Since the recession hit, banks have become notoriously stingy when it comes to lending to small businesses, at a time when the economy needs enterprise more than ever to get back on its feet. At the same time, many professionals who have been made redundant now want to start their own businesses, having been presented with a harsh job market and a sudden opportunity to make it on their own. If you’re about to make the leap into the world of small businesses, make sure you read our top tips before you start looking for capital.
1. Finding the right funding
Most people entertain a similar train of thought when looking for capital to start their business. Rather than borrowing from a bank, they turn first to friends, then family, then founders (i.e. themselves and their business partners), and then banks and investors. There are other ways, however, if none of these are suitable.
First, there are ‘business angels‘. These are informal investors, often retired executives or entrepreneurs with a great deal of capital and a lingering taste for more money-making. Rather than demanding collateral, business angels normally invest in return for a share of your business profits. The average investment amount in these cases was around $450,000 in 2007, and business angels are looking for companies that will grow, rather than simply sustain their MD.
With no business angel in sight, you might turn to business schools or other further education establishments for cash. These institutions often have incubator schemes, which lend modest sums to startups and provide valuable advice too. The money they provide often comes from venture capitalists, serving as a friendlier middle man between you and the big lenders. If that doesn’t suit your business either, there are a range of government grants out there to support new companies.
2. Finding the right bank for you
If you do choose to go with a loan from a bank, which is the most common form of raising capital, it’s important to find a sympathetic lender, preferably one with which you have an existing relationship or line of credit. If you have been using the same bank for your current and savings accounts for a few years, your first port of call for a business loan should be that one. If your bank doesn’t offer the right kind of loan for you, or doesn’t have a good enough deal, find a bank with experience of the trade or industry you are working in.
3. Shop around
In banking today, you are a customer, so behave like one. Don’t jump at the first offer a bank gives you and simply be grateful; exercise your ability as a consumer and look around. Get a quote from three or four lenders if you can to make sure you are getting the very best deal.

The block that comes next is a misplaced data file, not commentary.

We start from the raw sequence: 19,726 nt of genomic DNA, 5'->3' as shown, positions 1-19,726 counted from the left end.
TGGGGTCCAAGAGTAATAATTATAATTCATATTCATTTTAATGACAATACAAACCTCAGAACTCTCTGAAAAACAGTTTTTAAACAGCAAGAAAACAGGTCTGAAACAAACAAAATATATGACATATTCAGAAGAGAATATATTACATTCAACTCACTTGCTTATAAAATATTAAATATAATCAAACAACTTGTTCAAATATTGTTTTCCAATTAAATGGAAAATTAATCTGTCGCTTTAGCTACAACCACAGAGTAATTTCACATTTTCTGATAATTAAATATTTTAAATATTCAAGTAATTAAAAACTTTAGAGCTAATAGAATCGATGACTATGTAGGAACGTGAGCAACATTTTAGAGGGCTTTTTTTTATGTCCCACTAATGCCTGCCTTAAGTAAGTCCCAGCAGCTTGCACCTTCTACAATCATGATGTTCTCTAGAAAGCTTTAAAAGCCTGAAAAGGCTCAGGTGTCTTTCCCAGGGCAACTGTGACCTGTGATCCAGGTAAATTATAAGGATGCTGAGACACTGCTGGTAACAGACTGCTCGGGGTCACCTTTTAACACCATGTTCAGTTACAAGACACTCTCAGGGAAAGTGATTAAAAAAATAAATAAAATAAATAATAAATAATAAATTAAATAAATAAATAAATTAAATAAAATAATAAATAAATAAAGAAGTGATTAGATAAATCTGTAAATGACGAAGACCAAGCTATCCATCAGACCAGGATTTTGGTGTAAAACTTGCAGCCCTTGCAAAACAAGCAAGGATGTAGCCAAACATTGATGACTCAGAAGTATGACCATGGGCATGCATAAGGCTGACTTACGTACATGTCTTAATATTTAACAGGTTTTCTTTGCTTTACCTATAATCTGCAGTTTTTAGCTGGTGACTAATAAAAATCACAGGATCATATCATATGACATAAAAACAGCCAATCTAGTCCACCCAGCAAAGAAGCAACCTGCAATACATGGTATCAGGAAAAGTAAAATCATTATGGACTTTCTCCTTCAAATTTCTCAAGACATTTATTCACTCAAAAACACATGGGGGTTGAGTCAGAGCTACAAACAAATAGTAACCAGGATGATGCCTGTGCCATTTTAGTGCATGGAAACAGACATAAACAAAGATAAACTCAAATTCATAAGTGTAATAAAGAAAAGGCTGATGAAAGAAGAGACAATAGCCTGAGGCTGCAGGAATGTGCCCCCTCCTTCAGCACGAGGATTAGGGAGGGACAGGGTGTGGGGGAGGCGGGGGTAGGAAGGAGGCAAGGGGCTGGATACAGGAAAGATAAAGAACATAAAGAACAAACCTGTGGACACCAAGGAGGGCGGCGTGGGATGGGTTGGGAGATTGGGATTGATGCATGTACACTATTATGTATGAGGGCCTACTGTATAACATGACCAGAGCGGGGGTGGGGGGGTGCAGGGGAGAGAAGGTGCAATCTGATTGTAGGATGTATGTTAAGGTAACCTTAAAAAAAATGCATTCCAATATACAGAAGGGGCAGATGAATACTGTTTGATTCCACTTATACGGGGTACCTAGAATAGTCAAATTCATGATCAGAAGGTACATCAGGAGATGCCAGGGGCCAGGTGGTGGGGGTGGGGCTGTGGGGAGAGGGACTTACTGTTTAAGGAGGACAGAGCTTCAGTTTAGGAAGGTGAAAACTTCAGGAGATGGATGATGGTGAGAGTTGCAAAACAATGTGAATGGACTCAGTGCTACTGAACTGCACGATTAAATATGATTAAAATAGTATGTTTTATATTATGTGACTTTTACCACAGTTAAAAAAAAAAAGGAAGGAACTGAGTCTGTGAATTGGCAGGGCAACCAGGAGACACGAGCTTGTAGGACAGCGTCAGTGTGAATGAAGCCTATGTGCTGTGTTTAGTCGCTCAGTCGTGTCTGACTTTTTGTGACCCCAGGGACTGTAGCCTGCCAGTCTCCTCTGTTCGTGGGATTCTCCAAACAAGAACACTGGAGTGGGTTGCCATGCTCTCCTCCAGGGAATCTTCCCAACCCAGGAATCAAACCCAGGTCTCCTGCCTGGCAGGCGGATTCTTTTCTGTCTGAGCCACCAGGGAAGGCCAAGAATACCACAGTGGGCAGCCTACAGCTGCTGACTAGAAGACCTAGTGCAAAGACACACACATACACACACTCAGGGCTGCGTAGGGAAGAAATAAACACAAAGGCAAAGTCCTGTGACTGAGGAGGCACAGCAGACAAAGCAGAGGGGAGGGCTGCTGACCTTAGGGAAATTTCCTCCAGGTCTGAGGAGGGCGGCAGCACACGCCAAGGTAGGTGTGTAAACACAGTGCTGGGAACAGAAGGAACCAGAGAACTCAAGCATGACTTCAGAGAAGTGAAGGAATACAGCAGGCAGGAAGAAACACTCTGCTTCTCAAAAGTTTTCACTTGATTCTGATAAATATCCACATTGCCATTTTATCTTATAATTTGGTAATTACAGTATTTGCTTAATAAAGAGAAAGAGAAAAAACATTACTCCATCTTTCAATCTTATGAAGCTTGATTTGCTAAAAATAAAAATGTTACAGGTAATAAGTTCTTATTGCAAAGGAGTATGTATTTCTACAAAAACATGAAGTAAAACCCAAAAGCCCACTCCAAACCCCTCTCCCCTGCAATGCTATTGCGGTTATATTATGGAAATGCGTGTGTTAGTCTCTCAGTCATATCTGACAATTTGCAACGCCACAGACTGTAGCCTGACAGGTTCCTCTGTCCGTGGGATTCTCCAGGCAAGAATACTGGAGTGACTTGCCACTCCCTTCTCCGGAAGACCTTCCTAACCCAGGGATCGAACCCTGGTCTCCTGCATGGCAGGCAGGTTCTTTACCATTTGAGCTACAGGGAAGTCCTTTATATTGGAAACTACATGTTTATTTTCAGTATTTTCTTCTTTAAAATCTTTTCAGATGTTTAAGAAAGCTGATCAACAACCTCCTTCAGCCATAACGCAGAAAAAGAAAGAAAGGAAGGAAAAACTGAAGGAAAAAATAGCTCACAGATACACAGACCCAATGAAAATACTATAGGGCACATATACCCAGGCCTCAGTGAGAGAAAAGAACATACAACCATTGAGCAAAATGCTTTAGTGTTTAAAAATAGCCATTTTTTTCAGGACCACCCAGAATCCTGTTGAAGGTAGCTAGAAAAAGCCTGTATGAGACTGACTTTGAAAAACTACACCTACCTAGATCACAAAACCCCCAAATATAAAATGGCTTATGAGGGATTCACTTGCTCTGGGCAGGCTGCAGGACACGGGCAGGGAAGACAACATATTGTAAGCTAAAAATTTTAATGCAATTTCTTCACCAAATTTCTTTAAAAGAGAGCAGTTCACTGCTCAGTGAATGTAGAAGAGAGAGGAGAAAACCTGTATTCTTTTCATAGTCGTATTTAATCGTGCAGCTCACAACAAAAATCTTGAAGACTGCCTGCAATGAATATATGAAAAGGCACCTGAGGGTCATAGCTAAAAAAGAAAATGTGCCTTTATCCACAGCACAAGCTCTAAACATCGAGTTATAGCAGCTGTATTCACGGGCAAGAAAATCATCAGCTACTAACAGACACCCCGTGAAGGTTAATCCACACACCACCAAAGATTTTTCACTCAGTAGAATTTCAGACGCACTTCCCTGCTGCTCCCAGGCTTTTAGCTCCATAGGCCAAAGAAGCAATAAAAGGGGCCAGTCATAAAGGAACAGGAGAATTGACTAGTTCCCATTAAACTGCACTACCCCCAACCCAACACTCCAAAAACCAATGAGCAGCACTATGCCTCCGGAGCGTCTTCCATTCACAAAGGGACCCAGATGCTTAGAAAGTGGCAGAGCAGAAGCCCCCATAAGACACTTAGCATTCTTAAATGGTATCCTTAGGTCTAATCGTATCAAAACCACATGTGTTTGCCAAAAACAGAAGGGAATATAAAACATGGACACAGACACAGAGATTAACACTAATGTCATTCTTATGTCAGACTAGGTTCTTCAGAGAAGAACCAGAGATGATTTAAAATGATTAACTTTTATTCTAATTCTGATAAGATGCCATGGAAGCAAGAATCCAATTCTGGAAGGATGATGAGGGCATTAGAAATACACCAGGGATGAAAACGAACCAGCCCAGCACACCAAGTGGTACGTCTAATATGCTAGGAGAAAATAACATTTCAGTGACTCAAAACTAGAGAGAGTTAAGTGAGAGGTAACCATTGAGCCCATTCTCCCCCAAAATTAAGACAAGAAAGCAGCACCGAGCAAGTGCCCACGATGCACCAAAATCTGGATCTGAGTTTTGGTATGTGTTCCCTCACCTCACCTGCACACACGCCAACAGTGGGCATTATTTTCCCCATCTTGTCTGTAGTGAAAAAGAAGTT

4. Protect yourself
The bigger a loan is, the greater the need for negotiation and care when entering into a contract. Before you sign anything or accept any deal, check it out with your financial advisor (if you don’t have one already, get one; they are often free) and if you can, with your attorney too. Ensure, with their advice, that the terms and conditions of the loan will not be ruinous to the business should something go wrong.
5. Think about collateral
Banks are more likely to lend to your business if you have something valuable to secure the loan with. In most cases, property is the best kind of security, and many business owners use their business premises or even their homes as security, but before doing this, make sure your business plan is watertight. If you can’t face the chance that, if you fail to meet repayments, you may lose your home, office or workshop, don’t sign on the dotted line. If you have no business premises and cannot use your home as security, banks then look at other assets you may have, such as a fleet of cars or any expensive equipment you have for your business. Again, make sure you will be able to meet repayments before using your assets as security; losing them could mean losing your livelihood.
If you have none of the above to use as security, you may be able to get an unsecured business loan, although, given the credit crunch, this has become even more difficult than ever. Be prepared, if this is the option you go for, to pay more for your credit; with the increased risk of losing money as you have no collateral, banks will charge higher interest rates to make sure they get their money’s worth from your loan.
About the author
Rachel is a freelance writer who writes about saving money, earning more and building wealth for a 100% free-to-use credit card comparison service where you can compare, review and apply for a business credit card for businesses located in Australia.
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